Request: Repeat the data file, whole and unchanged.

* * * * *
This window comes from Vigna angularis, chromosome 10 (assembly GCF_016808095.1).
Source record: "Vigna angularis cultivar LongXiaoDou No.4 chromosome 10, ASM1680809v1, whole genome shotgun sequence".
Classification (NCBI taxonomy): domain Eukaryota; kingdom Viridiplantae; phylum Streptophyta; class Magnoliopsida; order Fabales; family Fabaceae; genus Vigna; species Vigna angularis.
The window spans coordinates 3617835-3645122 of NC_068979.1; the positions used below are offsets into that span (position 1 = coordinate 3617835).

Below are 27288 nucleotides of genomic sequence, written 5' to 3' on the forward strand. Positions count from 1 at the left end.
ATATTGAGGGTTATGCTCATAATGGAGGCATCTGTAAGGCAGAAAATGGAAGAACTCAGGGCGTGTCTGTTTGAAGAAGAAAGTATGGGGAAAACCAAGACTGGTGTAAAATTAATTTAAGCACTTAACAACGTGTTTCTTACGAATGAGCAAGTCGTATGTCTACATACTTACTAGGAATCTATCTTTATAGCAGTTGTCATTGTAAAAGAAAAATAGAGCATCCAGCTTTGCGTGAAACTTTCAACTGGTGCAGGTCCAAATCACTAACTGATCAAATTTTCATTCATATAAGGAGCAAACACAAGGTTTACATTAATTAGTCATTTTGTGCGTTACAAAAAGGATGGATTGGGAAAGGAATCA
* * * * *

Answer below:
This window comes from Vigna angularis, chromosome 10 (assembly GCF_016808095.1).
Source record: "Vigna angularis cultivar LongXiaoDou No.4 chromosome 10, ASM1680809v1, whole genome shotgun sequence".
Classification (NCBI taxonomy): domain Eukaryota; kingdom Viridiplantae; phylum Streptophyta; class Magnoliopsida; order Fabales; family Fabaceae; genus Vigna; species Vigna angularis.
The window spans coordinates 3617835-3645122 of NC_068979.1; the positions used below are offsets into that span (position 1 = coordinate 3617835).

Below are 27288 nucleotides of genomic sequence, written 5' to 3' on the forward strand. Positions count from 1 at the left end.
ATATTGAGGGTTATGCTCATAATGGAGGCATCTGTAAGGCAGAAAATGGAAGAACTCAGGGCGTGTCTGTTTGAAGAAGAAAGTATGGGGAAAACCAAGACTGGTGTAAAATTAATTTAAGCACTTAACAACGTGTTTCTTACGAATGAGCAAGTCGTATGTCTACATACTTACTAGGAATCTATCTTTATAGCAGTTGTCATTGTAAAAGAAAAATAGAGCATCCAGCTTTGCGTGAAACTTTCAACTGGTGCAGGTCCAAATCACTAACTGATCAAATTTTCATTCATATAAGGAGCAAACACAAGGTTTACATTAATTAGTCATTTTGTGCGTTACAAAAAGGATGGATTGGGAAAGGAATCA